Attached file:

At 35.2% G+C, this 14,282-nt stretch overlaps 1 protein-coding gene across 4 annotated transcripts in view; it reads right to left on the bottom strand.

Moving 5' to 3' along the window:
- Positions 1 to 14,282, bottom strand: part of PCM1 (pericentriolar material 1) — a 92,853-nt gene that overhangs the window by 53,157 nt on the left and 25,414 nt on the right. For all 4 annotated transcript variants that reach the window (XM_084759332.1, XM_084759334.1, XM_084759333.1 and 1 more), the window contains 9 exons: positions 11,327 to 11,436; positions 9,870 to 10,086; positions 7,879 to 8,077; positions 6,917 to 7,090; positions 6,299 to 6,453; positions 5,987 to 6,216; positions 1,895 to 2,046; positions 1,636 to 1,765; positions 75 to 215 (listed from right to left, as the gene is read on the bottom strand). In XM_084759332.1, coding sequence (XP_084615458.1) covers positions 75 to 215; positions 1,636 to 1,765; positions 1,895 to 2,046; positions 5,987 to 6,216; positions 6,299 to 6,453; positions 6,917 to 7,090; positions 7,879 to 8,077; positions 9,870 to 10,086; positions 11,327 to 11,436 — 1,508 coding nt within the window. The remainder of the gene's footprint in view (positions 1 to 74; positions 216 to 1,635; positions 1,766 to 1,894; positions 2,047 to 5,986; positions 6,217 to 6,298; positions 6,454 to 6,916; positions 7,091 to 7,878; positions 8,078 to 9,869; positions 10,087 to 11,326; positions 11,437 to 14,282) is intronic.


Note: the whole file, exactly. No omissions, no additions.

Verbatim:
At 35.2% G+C, this 14,282-nt stretch overlaps 1 protein-coding gene across 4 annotated transcripts in view; it reads right to left on the bottom strand.

Moving 5' to 3' along the window:
- Positions 1 to 14,282, bottom strand: part of PCM1 (pericentriolar material 1) — a 92,853-nt gene that overhangs the window by 53,157 nt on the left and 25,414 nt on the right. For all 4 annotated transcript variants that reach the window (XM_084759332.1, XM_084759334.1, XM_084759333.1 and 1 more), the window contains 9 exons: positions 11,327 to 11,436; positions 9,870 to 10,086; positions 7,879 to 8,077; positions 6,917 to 7,090; positions 6,299 to 6,453; positions 5,987 to 6,216; positions 1,895 to 2,046; positions 1,636 to 1,765; positions 75 to 215 (listed from right to left, as the gene is read on the bottom strand). In XM_084759332.1, coding sequence (XP_084615458.1) covers positions 75 to 215; positions 1,636 to 1,765; positions 1,895 to 2,046; positions 5,987 to 6,216; positions 6,299 to 6,453; positions 6,917 to 7,090; positions 7,879 to 8,077; positions 9,870 to 10,086; positions 11,327 to 11,436 — 1,508 coding nt within the window. The remainder of the gene's footprint in view (positions 1 to 74; positions 216 to 1,635; positions 1,766 to 1,894; positions 2,047 to 5,986; positions 6,217 to 6,298; positions 6,454 to 6,916; positions 7,091 to 7,878; positions 8,078 to 9,869; positions 10,087 to 11,326; positions 11,437 to 14,282) is intronic.